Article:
Editorial by Tina Johansson
A friend recently posted this on her Facebook page: “Open minded people do not impose their beliefs on others. They accept that we all have a different perspective on life, and do their own thing in peace, without judgement.” – Steve Aitchison, motivational speaker
Strong words. I wonder how many people actually follow this though?
Pretty much wherever I go, it seems people are tightly wound up in the tensions of today. And no wonder. There is lawlessness and unrest in the streets. People are losing their homes and jobs at a staggering rate. Something as simple as going to a movie theatre may give us cause for concern. This uncertainty has fed greatly into people, etching a type of hatred and hostility which is only being perpetrated by many of our leaders, and the upcoming presidential election.
People whom we felt were accepting, suddenly become vicious dogs.
To my journalist friends, I have to say this: You are not helping.
If we support one group over the other, we are quickly labeled a “racist” and a “bigot,” no matter our thoughts.
If we speak up for the candidate of our choice, whom we feel would serve in the best interests of our country, we are attacked out of nowhere. People whom we felt were accepting, suddenly become vicious dogs.
So let me ask you this: If I vote for the person of my choice, wear a T-shirt or a button with my preferred candidate’s name or face, will there be glaring and belittling? In other words, will I be judged?
If I put a sign in my yard promoting the candidate I choose, should I be afraid someone will trespass on my land, tear the sign down, or even worse?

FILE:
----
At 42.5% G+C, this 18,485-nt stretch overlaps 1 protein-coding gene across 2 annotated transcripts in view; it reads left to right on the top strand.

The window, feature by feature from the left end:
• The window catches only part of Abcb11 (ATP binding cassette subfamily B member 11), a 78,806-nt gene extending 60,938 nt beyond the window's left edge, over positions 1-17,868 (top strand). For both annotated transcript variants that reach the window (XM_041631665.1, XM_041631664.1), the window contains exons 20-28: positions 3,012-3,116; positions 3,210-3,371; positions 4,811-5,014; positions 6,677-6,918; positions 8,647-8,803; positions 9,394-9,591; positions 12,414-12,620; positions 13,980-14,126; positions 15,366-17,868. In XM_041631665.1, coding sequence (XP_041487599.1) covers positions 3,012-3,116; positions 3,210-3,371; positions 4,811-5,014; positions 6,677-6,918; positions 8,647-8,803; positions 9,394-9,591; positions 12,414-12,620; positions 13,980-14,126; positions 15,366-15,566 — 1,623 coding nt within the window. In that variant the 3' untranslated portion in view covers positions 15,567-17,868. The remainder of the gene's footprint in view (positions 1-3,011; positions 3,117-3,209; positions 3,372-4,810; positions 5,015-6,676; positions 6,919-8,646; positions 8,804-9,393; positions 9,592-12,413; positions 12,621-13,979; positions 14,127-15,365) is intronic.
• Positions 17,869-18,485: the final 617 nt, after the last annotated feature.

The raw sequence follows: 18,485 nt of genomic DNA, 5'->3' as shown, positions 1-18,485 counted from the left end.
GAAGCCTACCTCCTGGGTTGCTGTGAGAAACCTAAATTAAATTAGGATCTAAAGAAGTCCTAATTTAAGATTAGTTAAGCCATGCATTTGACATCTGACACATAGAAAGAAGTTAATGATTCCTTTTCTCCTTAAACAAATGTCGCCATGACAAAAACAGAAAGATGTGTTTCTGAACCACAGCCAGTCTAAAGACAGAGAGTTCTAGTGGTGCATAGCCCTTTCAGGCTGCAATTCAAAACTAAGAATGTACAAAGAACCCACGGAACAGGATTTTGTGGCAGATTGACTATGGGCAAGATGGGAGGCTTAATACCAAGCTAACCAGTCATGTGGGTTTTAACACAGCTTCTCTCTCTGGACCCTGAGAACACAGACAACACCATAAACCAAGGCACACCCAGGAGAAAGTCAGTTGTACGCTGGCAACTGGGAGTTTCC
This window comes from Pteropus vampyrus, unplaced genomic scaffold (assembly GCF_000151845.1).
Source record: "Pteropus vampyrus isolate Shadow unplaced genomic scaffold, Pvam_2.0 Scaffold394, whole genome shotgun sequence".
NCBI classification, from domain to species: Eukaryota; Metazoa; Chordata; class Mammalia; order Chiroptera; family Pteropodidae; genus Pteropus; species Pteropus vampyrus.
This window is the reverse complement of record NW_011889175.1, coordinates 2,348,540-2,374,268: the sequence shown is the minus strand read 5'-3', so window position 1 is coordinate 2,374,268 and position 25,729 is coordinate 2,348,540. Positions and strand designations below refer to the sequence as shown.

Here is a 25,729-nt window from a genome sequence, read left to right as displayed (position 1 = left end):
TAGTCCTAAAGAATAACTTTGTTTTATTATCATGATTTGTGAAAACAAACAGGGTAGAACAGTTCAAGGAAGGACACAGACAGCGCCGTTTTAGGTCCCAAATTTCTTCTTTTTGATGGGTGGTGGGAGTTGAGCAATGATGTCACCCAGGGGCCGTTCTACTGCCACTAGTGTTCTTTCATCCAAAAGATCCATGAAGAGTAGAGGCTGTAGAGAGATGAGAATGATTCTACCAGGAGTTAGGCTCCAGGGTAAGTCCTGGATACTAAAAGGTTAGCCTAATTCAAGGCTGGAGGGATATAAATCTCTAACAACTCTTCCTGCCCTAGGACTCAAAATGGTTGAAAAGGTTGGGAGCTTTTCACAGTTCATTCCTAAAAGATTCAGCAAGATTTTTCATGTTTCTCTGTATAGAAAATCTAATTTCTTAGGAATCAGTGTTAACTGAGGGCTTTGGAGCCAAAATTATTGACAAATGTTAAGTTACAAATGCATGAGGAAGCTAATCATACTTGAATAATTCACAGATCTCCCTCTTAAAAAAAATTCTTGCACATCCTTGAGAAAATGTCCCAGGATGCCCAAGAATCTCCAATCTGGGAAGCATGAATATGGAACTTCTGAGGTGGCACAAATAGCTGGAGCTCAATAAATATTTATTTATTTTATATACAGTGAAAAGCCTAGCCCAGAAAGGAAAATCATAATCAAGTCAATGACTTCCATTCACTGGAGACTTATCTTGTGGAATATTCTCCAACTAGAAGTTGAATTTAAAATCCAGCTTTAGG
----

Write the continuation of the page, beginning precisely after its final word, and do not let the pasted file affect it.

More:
Should I be afraid of anything regarding my right to express my views? The uncertainty can no doubt cause anxiety and division.
I find that I am far from alone in feeling this way.
It seems the right to free speech is only right, if we agree with everyone else. But how can that be?
Truth be told, everyone has their leanings. Yes, we are all human. But we were each raised differently.
When something someone says or displays frightens us, scares what we believe will end the lifestyle that we have grown accustomed to, we resort with anger, hate and contempt.
A friend recently told me, “If you are going to delve into politics, you best be ready for a blood-bath.”
The thing is, most people aren’t really delving into politics when they choose to wear an particular article, or place a bumper sticker on their car promoting the candidate they have chosen; are they?
Do we really have to be concerned of the potential for a confrontation, or God forbid, a “blood-bath” when we simply wish to go out to hear a particular candidate speak – a freedom this country should ensure us all?
It makes me wonder just how open minded we really are.